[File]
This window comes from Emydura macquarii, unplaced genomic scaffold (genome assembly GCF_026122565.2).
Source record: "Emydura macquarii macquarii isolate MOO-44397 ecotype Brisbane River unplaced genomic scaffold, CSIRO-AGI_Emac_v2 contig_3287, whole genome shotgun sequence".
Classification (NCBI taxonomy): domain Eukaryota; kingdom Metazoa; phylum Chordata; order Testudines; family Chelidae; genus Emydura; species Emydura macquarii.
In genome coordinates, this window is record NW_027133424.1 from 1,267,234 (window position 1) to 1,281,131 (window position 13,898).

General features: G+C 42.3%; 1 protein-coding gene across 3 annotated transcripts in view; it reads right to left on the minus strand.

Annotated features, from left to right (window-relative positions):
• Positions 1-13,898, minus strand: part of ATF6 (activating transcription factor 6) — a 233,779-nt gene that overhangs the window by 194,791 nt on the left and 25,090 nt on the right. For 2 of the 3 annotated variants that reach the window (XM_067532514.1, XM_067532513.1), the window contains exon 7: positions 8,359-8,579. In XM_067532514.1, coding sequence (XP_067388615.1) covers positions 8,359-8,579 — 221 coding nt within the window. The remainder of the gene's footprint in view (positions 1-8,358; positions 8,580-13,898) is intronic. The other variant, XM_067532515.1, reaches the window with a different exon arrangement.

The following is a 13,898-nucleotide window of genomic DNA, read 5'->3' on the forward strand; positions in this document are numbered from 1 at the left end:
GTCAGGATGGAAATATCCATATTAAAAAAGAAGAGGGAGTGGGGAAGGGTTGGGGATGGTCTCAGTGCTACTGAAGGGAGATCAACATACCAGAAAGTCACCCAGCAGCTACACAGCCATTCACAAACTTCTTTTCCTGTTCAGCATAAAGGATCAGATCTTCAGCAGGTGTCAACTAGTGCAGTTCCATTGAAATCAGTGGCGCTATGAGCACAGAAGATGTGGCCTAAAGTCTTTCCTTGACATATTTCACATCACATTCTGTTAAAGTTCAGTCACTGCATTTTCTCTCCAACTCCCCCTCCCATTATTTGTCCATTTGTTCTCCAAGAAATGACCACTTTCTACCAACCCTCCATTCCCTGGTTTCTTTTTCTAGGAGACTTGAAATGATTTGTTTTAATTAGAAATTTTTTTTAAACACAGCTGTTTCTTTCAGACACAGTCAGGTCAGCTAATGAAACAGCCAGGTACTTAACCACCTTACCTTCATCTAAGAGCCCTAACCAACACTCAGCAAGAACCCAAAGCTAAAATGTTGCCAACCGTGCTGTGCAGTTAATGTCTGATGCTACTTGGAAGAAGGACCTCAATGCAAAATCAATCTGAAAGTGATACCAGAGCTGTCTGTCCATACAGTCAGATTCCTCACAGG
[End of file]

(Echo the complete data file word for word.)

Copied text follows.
This window comes from Emydura macquarii, unplaced genomic scaffold (genome assembly GCF_026122565.2).
Source record: "Emydura macquarii macquarii isolate MOO-44397 ecotype Brisbane River unplaced genomic scaffold, CSIRO-AGI_Emac_v2 contig_3287, whole genome shotgun sequence".
Classification (NCBI taxonomy): domain Eukaryota; kingdom Metazoa; phylum Chordata; order Testudines; family Chelidae; genus Emydura; species Emydura macquarii.
In genome coordinates, this window is record NW_027133424.1 from 1,267,234 (window position 1) to 1,281,131 (window position 13,898).

General features: G+C 42.3%; 1 protein-coding gene across 3 annotated transcripts in view; it reads right to left on the minus strand.

Annotated features, from left to right (window-relative positions):
• Positions 1-13,898, minus strand: part of ATF6 (activating transcription factor 6) — a 233,779-nt gene that overhangs the window by 194,791 nt on the left and 25,090 nt on the right. For 2 of the 3 annotated variants that reach the window (XM_067532514.1, XM_067532513.1), the window contains exon 7: positions 8,359-8,579. In XM_067532514.1, coding sequence (XP_067388615.1) covers positions 8,359-8,579 — 221 coding nt within the window. The remainder of the gene's footprint in view (positions 1-8,358; positions 8,580-13,898) is intronic. The other variant, XM_067532515.1, reaches the window with a different exon arrangement.

The following is a 13,898-nucleotide window of genomic DNA, read 5'->3' on the forward strand; positions in this document are numbered from 1 at the left end:
GTCAGGATGGAAATATCCATATTAAAAAAGAAGAGGGAGTGGGGAAGGGTTGGGGATGGTCTCAGTGCTACTGAAGGGAGATCAACATACCAGAAAGTCACCCAGCAGCTACACAGCCATTCACAAACTTCTTTTCCTGTTCAGCATAAAGGATCAGATCTTCAGCAGGTGTCAACTAGTGCAGTTCCATTGAAATCAGTGGCGCTATGAGCACAGAAGATGTGGCCTAAAGTCTTTCCTTGACATATTTCACATCACATTCTGTTAAAGTTCAGTCACTGCATTTTCTCTCCAACTCCCCCTCCCATTATTTGTCCATTTGTTCTCCAAGAAATGACCACTTTCTACCAACCCTCCATTCCCTGGTTTCTTTTTCTAGGAGACTTGAAATGATTTGTTTTAATTAGAAATTTTTTTTAAACACAGCTGTTTCTTTCAGACACAGTCAGGTCAGCTAATGAAACAGCCAGGTACTTAACCACCTTACCTTCATCTAAGAGCCCTAACCAACACTCAGCAAGAACCCAAAGCTAAAATGTTGCCAACCGTGCTGTGCAGTTAATGTCTGATGCTACTTGGAAGAAGGACCTCAATGCAAAATCAATCTGAAAGTGATACCAGAGCTGTCTGTCCATACAGTCAGATTCCTCACAGG